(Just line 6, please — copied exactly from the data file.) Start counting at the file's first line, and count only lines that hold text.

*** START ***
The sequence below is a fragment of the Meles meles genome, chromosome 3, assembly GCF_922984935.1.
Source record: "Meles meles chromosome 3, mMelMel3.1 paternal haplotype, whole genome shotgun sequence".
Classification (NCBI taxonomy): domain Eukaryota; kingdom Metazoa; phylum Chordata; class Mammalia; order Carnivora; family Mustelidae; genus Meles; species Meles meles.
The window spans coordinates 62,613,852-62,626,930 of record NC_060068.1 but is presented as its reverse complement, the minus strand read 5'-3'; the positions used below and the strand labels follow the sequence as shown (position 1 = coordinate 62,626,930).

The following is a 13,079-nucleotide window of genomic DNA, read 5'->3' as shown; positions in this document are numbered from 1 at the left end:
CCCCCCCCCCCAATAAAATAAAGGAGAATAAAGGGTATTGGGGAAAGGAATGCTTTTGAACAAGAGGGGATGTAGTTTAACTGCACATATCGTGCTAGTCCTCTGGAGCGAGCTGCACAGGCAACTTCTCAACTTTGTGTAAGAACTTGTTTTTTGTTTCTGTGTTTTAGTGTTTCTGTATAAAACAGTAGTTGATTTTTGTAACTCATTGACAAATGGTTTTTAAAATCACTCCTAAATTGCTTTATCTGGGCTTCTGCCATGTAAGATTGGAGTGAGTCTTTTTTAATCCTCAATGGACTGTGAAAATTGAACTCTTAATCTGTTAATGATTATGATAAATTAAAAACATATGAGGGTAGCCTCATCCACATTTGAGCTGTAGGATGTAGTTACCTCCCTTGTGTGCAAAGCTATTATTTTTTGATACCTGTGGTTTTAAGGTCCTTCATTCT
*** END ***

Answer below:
CCCCCCCCCCCAATAAAATAAAGGAGAATAAAGGGTATTGGGGAAAGGAATGCTTTTGAACAAGAGGGGATGTAGTTTAACTGCACATATCGTGCTAGTCCTCTGGAGCGAGCTGCACAGGCAACTTCTCAACTTTGTGTAAGAACTTGTTTTTTGTTTCTGTGTTTTAGTGTTTCTGTATAAAACAGTAGTTGATTTTTGTAACTCATTGACAAATGGTTTTTAAAATCACTCCTAAATTGCTTTATCTGGGCTTCTGCCATGTAAGATTGGAGTGAGTCTTTTTTAATCCTCAATGGACTGTGAAAATTGAACTCTTAATCTGTTAATGATTATGATAAATTAAAAACATATGAGGGTAGCCTCATCCACATTTGAGCTGTAGGATGTAGTTACCTCCCTTGTGTGCAAAGCTATTATTTTTTGATACCTGTGGTTTTAAGGTCCTTCATTCT